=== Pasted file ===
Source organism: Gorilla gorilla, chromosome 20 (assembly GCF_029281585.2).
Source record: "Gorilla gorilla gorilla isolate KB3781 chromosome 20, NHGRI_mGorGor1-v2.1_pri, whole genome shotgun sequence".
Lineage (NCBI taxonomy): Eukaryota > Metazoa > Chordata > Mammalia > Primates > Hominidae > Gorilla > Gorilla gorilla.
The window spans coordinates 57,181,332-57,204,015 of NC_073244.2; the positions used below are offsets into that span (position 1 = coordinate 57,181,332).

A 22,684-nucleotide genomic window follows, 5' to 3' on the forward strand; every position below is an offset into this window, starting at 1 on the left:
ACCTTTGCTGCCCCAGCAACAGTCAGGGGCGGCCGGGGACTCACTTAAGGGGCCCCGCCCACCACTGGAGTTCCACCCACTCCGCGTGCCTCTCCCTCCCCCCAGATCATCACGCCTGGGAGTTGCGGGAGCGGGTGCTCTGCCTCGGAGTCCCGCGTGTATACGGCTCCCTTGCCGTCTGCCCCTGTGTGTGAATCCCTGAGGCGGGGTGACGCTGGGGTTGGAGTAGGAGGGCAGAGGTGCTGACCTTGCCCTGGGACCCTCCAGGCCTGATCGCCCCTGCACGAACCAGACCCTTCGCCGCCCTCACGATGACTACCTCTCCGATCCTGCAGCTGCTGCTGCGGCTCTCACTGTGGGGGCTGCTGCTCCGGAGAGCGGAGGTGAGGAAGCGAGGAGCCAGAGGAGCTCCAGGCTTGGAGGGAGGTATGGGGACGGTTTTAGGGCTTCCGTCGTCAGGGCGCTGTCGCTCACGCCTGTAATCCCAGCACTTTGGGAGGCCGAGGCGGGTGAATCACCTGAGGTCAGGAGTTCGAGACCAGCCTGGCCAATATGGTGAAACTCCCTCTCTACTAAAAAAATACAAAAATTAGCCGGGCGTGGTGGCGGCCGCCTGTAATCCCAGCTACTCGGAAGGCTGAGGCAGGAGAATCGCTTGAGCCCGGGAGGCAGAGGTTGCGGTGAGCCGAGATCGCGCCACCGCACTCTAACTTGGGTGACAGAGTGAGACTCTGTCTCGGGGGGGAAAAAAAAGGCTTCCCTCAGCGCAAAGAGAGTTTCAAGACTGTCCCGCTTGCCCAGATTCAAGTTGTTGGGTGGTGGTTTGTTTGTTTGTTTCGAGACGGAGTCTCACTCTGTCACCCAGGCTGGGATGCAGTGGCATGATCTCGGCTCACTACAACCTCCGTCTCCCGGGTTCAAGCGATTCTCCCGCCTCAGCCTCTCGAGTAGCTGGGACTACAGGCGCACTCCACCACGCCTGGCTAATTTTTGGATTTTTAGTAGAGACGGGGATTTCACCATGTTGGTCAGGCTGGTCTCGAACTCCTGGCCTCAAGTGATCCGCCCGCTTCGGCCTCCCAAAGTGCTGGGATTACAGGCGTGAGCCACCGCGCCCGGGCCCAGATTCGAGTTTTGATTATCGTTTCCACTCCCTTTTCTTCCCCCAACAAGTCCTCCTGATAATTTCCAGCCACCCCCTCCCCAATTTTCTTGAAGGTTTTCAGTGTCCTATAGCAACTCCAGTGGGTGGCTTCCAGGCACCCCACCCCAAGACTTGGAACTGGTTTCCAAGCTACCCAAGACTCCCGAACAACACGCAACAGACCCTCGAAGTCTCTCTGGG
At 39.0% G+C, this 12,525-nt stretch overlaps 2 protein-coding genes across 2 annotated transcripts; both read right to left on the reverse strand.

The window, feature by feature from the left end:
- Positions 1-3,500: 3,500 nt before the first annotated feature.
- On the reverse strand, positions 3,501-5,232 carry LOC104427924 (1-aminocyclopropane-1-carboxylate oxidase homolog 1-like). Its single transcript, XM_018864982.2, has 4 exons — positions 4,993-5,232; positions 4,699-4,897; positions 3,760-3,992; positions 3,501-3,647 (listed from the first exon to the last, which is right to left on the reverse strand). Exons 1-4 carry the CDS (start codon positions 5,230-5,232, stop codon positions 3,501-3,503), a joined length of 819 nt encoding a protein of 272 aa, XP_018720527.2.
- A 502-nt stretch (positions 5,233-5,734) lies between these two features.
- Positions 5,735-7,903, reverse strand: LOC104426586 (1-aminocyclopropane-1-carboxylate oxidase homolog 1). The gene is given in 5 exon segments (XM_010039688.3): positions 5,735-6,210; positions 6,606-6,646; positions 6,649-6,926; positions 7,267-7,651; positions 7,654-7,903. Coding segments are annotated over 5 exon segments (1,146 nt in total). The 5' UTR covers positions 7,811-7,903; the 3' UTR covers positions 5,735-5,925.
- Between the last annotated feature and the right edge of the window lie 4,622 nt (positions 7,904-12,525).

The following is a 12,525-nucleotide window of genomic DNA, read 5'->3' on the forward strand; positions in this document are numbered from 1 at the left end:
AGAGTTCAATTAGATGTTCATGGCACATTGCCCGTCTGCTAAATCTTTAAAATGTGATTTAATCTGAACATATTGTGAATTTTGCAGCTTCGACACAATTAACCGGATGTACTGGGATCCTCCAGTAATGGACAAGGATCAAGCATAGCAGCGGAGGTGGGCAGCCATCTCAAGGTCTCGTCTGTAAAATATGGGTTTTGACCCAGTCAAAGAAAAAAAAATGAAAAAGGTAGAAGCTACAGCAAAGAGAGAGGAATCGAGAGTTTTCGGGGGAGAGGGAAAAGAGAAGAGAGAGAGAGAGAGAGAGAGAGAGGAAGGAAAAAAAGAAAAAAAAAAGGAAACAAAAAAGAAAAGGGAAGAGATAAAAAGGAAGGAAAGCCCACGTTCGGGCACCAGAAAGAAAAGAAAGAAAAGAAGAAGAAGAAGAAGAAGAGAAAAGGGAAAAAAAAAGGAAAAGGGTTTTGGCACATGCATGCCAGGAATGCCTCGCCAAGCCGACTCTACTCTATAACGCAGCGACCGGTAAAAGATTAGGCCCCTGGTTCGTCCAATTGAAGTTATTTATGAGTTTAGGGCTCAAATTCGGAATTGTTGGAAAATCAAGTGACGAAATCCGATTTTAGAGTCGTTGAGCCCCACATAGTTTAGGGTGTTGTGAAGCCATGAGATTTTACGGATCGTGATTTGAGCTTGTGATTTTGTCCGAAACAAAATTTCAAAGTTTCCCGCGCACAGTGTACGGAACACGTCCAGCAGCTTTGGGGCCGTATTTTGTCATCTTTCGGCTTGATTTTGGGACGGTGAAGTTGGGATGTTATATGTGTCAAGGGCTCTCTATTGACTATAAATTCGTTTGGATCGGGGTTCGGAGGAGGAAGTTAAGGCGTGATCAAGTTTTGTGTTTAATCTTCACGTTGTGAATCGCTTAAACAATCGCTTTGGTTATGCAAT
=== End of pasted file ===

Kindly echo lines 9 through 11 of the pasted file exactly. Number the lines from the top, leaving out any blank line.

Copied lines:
- Positions 1-3,500: 3,500 nt before the first annotated feature.
- On the reverse strand, positions 3,501-5,232 carry LOC104427924 (1-aminocyclopropane-1-carboxylate oxidase homolog 1-like). Its single transcript, XM_018864982.2, has 4 exons — positions 4,993-5,232; positions 4,699-4,897; positions 3,760-3,992; positions 3,501-3,647 (listed from the first exon to the last, which is right to left on the reverse strand). Exons 1-4 carry the CDS (start codon positions 5,230-5,232, stop codon positions 3,501-3,503), a joined length of 819 nt encoding a protein of 272 aa, XP_018720527.2.
- A 502-nt stretch (positions 5,233-5,734) lies between these two features.